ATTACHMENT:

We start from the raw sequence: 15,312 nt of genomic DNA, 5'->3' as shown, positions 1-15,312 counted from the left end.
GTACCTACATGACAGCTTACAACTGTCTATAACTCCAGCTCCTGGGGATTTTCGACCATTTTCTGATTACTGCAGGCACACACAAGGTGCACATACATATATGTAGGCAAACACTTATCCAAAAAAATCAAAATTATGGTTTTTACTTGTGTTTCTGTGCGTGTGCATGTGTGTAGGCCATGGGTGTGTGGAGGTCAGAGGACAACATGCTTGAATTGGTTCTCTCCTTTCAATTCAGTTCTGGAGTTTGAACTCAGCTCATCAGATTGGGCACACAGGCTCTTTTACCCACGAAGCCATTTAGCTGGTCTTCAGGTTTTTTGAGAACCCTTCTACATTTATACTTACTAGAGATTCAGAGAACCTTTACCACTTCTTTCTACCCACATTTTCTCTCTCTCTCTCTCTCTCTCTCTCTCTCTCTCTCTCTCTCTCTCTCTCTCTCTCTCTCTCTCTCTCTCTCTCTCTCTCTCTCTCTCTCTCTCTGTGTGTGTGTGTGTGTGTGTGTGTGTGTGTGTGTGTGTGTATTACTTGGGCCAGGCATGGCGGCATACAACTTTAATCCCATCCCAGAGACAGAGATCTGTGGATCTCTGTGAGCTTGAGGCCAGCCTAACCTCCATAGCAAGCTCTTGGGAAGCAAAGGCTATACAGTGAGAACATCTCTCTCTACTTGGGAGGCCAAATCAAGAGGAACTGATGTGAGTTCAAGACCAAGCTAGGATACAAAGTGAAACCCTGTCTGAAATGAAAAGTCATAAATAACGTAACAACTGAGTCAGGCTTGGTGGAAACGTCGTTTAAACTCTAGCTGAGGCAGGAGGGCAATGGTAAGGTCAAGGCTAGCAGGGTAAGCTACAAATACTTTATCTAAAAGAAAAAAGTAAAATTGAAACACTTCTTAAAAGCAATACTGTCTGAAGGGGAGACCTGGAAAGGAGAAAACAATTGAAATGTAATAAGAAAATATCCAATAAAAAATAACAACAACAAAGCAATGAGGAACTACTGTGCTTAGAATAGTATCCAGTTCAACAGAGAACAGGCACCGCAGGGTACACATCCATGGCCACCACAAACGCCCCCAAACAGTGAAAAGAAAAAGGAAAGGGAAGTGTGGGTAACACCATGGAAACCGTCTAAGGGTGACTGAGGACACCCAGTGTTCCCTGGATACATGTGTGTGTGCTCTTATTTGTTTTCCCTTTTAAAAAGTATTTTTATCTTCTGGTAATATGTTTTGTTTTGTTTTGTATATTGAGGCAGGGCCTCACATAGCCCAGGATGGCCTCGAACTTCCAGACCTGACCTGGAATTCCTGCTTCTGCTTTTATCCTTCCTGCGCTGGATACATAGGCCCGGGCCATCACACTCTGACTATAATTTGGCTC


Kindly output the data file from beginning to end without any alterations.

We start from the raw sequence: 15,312 nt of genomic DNA, 5'->3' as shown, positions 1-15,312 counted from the left end.
GTACCTACATGACAGCTTACAACTGTCTATAACTCCAGCTCCTGGGGATTTTCGACCATTTTCTGATTACTGCAGGCACACACAAGGTGCACATACATATATGTAGGCAAACACTTATCCAAAAAAATCAAAATTATGGTTTTTACTTGTGTTTCTGTGCGTGTGCATGTGTGTAGGCCATGGGTGTGTGGAGGTCAGAGGACAACATGCTTGAATTGGTTCTCTCCTTTCAATTCAGTTCTGGAGTTTGAACTCAGCTCATCAGATTGGGCACACAGGCTCTTTTACCCACGAAGCCATTTAGCTGGTCTTCAGGTTTTTTGAGAACCCTTCTACATTTATACTTACTAGAGATTCAGAGAACCTTTACCACTTCTTTCTACCCACATTTTCTCTCTCTCTCTCTCTCTCTCTCTCTCTCTCTCTCTCTCTCTCTCTCTCTCTCTCTCTCTCTCTCTCTCTCTCTCTCTCTCTCTCTCTCTCTCTGTGTGTGTGTGTGTGTGTGTGTGTGTGTGTGTGTGTGTGTATTACTTGGGCCAGGCATGGCGGCATACAACTTTAATCCCATCCCAGAGACAGAGATCTGTGGATCTCTGTGAGCTTGAGGCCAGCCTAACCTCCATAGCAAGCTCTTGGGAAGCAAAGGCTATACAGTGAGAACATCTCTCTCTACTTGGGAGGCCAAATCAAGAGGAACTGATGTGAGTTCAAGACCAAGCTAGGATACAAAGTGAAACCCTGTCTGAAATGAAAAGTCATAAATAACGTAACAACTGAGTCAGGCTTGGTGGAAACGTCGTTTAAACTCTAGCTGAGGCAGGAGGGCAATGGTAAGGTCAAGGCTAGCAGGGTAAGCTACAAATACTTTATCTAAAAGAAAAAAGTAAAATTGAAACACTTCTTAAAAGCAATACTGTCTGAAGGGGAGACCTGGAAAGGAGAAAACAATTGAAATGTAATAAGAAAATATCCAATAAAAAATAACAACAACAAAGCAATGAGGAACTACTGTGCTTAGAATAGTATCCAGTTCAACAGAGAACAGGCACCGCAGGGTACACATCCATGGCCACCACAAACGCCCCCAAACAGTGAAAAGAAAAAGGAAAGGGAAGTGTGGGTAACACCATGGAAACCGTCTAAGGGTGACTGAGGACACCCAGTGTTCCCTGGATACATGTGTGTGTGCTCTTATTTGTTTTCCCTTTTAAAAAGTATTTTTATCTTCTGGTAATATGTTTTGTTTTGTTTTGTATATTGAGGCAGGGCCTCACATAGCCCAGGATGGCCTCGAACTTCCAGACCTGACCTGGAATTCCTGCTTCTGCTTTTATCCTTCCTGCGCTGGATACATAGGCCCGGGCCATCACACTCTGACTATAATTTGGCTC